Saturday. 24.08.2019
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EU population increased by 1.1 million due to net migration

The natural population change was negative for a second consecutive year in the EU as a whole. Finland is once more among the Member States with the lowest birth rates (8.6‰).

EU population increased by 1.1 million due to net migration

The EU gained more than 1 million inhabitants during the last year, despite the fact that again more people died than they were born.

According to the latest figures published by the statistical office of the European Union (Eurostat), on 1 January 2019, the population of the European Union (EU) was estimated at almost 513.5 million, compared with 512.4 million on 1 January 2018.

During 2018, 5.3 million deaths were recorded in the 28 Member States while 5 million persons were born in the same period, meaning that the natural change of the EU population was negative for a second consecutive year. The population growth -1.1 million more inhabitants- "was therefore due to net migration", remarked Eurostat on a press release.

The most populated

With 83.0 million residents (or 16.2% of the total EU population at 1 January 2019), Germany is the most populated EU Member State, ahead of France (67.0 million, or 13.1%), the United Kingdom (66.6 million, or 13.0%), Italy (60.4 million, or 11.8%), Spain (46.9 million, or 9.1%) and Poland (38.0 million, or 7.4%).

For the remaining Member States, fourteen have a share of between 1% and 4% of the EU population and eight a share below 1%.

During 2018, the population increased in eighteen EU Member States and decreased in ten.

Population-change-EU

Image source: Eurostat

The largest population increase was observed in Malta (+36.8 per 1,000 residents), ahead of Luxembourg (+19.6‰), Ireland (+15.2‰), Cyprus (+13.4‰), Sweden (+10.8‰), Slovenia (+6.8‰), Belgium (+6.1‰), Spain and the Netherlands (both +5.9‰) and the United Kingdom (+5.6‰).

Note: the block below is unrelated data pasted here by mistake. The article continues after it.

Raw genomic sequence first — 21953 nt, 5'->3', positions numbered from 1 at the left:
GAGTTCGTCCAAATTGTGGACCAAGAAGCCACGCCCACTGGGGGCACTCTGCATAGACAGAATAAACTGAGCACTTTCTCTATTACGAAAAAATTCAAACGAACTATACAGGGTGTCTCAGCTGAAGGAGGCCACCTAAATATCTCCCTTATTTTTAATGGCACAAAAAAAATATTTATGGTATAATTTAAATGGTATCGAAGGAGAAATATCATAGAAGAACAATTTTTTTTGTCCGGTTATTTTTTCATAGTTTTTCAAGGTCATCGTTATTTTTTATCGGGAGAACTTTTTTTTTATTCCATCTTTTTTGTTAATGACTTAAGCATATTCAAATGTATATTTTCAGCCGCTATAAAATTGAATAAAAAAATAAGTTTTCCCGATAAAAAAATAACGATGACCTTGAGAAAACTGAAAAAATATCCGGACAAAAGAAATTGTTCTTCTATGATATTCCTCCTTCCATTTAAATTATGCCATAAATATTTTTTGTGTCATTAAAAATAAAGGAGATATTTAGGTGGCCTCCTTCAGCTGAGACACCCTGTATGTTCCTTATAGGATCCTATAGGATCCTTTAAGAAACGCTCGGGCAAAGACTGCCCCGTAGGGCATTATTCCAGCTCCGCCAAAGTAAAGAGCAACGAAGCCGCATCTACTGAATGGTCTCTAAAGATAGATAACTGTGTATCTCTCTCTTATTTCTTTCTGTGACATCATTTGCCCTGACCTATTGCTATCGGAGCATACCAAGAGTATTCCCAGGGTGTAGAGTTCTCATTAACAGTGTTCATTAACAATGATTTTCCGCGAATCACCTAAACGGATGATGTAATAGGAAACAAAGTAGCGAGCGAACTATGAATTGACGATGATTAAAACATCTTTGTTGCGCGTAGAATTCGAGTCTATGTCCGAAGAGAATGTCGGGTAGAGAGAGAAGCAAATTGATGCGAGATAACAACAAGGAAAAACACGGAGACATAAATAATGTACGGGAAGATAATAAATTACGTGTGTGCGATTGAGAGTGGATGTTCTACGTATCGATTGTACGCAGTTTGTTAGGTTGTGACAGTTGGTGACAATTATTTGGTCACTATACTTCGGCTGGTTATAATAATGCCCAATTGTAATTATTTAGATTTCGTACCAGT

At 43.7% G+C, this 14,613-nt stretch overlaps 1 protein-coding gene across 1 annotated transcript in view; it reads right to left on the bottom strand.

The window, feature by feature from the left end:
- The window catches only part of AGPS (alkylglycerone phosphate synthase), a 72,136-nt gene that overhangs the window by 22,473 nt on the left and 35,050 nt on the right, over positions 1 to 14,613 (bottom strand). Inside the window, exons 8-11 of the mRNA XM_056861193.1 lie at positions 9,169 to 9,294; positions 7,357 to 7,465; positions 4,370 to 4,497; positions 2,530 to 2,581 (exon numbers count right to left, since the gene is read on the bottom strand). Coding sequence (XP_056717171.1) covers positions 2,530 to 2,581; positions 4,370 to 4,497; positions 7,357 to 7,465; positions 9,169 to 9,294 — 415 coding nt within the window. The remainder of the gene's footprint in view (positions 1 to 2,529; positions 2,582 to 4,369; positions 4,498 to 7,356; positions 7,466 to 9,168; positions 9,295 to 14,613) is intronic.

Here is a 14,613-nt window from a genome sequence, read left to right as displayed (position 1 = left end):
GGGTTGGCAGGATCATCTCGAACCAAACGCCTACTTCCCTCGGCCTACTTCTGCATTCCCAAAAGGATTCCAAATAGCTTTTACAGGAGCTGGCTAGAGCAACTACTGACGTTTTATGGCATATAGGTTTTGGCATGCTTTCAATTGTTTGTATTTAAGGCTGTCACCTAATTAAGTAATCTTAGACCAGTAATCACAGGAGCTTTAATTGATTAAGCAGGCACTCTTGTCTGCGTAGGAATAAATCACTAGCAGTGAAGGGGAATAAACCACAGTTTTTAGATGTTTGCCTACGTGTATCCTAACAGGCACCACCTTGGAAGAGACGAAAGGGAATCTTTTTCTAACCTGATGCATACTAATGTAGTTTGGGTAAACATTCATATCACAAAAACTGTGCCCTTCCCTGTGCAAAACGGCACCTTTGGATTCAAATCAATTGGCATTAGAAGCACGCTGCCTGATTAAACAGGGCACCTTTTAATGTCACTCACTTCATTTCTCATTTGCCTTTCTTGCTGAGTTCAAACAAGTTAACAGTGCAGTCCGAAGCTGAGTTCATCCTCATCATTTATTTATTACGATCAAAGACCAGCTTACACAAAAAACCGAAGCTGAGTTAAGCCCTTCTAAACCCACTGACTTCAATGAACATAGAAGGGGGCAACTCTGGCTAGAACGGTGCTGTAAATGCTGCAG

In contrast, the largest population decrease was recorded in Latvia (-7.5‰), followed by Bulgaria and Croatia (both -7.1‰), Romania (-6.6‰) and Lithuania (-5.3‰). The population of the entire EU increased by 1.1 million people (+2.1‰) during 2018.

Finland, among the lowest birth rates

During the year 2018, five million babies were born in the EU, almost 118 000 fewer than the previous year. Across Member States, the highest crude birth rates in 2018 were recorded in Ireland (12.5 per 1,000 residents), Sweden (11.4‰), France (11.3‰) and the United Kingdom (11.0‰), while the lowest were registered in Italy (7.3‰), Spain (7.9‰), Greece (8.1‰), Portugal (8.5‰), Finland (8.6‰), Bulgaria (8.9‰) and Croatia (9.0‰).

At EU level, the crude birth rate was 9.7 per 1,000 residents.

Births-deaths

Image source: Eurostat.

In the meantime, 5.3 million deaths were registered in the EU in 2018, almost 46 000 more than the previous year. Ireland (6.4 per 1 000 residents), Cyprus (6.6‰) and Luxembourg (7.1‰) had in 2018 the lowest crude death rates, followed by Malta (7.6‰), the Netherlands (8.9‰), Spain and Sweden (both 9.1‰).

The highest death rates

At the opposite end of the scale, Bulgaria (15.4‰), Latvia (15.0‰), Lithuania (14.1‰), Romania (13.5‰) and Hungary (13.4‰) recorded the highest.

For the EU as a whole, the crude death rate was 10.4 per 1,000 residents.

Consequently, Ireland (with a natural change of its population of +6.1‰) remained in 2018 the Member State where births most outnumbered deaths, ahead of Cyprus (+4.1‰), Luxembourg (+3.2‰), Sweden (+2.3‰), France (+2.2‰), the United Kingdom (+1.7‰) and Malta (+1.6‰).

In contrast, among the fifteen EU Member States which registered a negative natural change in 2018, deaths outnumbered births the most in Bulgaria (-6.6‰), followed by Latvia (-4.9‰), Lithuania (-4.1‰), Croatia, Hungary and Romania (all -3.9‰).

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